More than four-fifths of would-be Oxford students are being asked to sit extra aptitude tests to win a place at the prestigious university, and the numbers have soared in recent years.
“Significant” increases in applications have meant the institution has to use additional measures besides looking at exam results to identify the best candidates, according to Oxford’s undergraduate admissions director.
Mike Nicholson said the university is using the tests as a “sifting process” to give tutors additional information before deciding who to interview for places.
In the coming year, around 85 per cent of applicants will take “some form of aptitude test”, he said, which are used by 70 per cent of subjects offered by Oxford.
This has gone up from just under two-thirds of candidates, between 60 and 65 per cent, three years ago, and could rise further.
“It’s predominantly been driven by the significant increase in applications that we’ve seen in the last five years,” Mr Nicholson said.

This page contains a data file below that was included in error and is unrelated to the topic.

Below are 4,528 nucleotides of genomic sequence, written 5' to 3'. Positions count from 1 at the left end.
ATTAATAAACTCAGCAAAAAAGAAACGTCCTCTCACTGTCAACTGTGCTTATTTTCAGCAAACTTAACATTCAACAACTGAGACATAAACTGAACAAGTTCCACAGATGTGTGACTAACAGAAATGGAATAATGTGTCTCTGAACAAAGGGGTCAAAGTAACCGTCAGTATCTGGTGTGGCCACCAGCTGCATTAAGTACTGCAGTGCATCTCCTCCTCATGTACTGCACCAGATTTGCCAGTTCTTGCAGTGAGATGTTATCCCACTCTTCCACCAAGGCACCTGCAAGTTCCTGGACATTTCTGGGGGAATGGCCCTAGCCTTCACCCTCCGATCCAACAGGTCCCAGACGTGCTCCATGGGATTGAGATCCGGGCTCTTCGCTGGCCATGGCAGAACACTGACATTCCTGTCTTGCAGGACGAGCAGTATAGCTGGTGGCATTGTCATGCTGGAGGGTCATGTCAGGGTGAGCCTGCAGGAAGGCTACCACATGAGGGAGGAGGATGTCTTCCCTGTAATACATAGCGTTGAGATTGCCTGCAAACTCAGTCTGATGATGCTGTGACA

In a subject such as economics and management, there are now around 1,300 applicants for 96 or 97 places, whereas 10 years ago there were half as many applications for the same number of spots.
Mr Nicholson said the tests are used to help compare candidates from different countries.
“Part of the value of the tests for our tutors is that it benchmarks the candidates against each other within a discipline, so we’re not having to try and make up complicated algorithms to offset what the German Abitur is against US SATs against the International Baccalaureate.”
Mr Nicholson admitted Oxford is not able to interview every applicant, with around 65 per cent being offered one – about 24,000 interviews in total.